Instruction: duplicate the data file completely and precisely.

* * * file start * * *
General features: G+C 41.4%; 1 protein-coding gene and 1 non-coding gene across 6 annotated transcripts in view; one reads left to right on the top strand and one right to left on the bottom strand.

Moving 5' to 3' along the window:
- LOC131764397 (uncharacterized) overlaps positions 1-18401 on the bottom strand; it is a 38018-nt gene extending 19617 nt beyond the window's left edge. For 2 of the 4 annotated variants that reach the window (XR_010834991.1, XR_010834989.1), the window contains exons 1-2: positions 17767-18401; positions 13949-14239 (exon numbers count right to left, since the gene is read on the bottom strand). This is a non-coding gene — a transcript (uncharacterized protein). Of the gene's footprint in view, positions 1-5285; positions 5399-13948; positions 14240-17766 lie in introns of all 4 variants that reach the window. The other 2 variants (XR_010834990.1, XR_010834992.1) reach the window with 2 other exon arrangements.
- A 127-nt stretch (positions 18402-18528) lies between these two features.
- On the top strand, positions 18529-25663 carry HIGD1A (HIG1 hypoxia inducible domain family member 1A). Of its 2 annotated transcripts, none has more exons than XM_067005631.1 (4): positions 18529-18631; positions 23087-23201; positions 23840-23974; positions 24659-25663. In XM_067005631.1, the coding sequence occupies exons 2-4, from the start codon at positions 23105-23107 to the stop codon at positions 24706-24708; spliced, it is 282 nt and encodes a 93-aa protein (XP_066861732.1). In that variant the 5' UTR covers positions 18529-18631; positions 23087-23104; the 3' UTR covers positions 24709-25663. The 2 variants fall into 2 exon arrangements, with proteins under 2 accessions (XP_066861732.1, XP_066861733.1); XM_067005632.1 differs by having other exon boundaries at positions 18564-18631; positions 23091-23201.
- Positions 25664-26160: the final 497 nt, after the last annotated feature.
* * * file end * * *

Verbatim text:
General features: G+C 41.4%; 1 protein-coding gene and 1 non-coding gene across 6 annotated transcripts in view; one reads left to right on the top strand and one right to left on the bottom strand.

Moving 5' to 3' along the window:
- LOC131764397 (uncharacterized) overlaps positions 1-18401 on the bottom strand; it is a 38018-nt gene extending 19617 nt beyond the window's left edge. For 2 of the 4 annotated variants that reach the window (XR_010834991.1, XR_010834989.1), the window contains exons 1-2: positions 17767-18401; positions 13949-14239 (exon numbers count right to left, since the gene is read on the bottom strand). This is a non-coding gene — a transcript (uncharacterized protein). Of the gene's footprint in view, positions 1-5285; positions 5399-13948; positions 14240-17766 lie in introns of all 4 variants that reach the window. The other 2 variants (XR_010834990.1, XR_010834992.1) reach the window with 2 other exon arrangements.
- A 127-nt stretch (positions 18402-18528) lies between these two features.
- On the top strand, positions 18529-25663 carry HIGD1A (HIG1 hypoxia inducible domain family member 1A). Of its 2 annotated transcripts, none has more exons than XM_067005631.1 (4): positions 18529-18631; positions 23087-23201; positions 23840-23974; positions 24659-25663. In XM_067005631.1, the coding sequence occupies exons 2-4, from the start codon at positions 23105-23107 to the stop codon at positions 24706-24708; spliced, it is 282 nt and encodes a 93-aa protein (XP_066861732.1). In that variant the 5' UTR covers positions 18529-18631; positions 23087-23104; the 3' UTR covers positions 24709-25663. The 2 variants fall into 2 exon arrangements, with proteins under 2 accessions (XP_066861732.1, XP_066861733.1); XM_067005632.1 differs by having other exon boundaries at positions 18564-18631; positions 23091-23201.
- Positions 25664-26160: the final 497 nt, after the last annotated feature.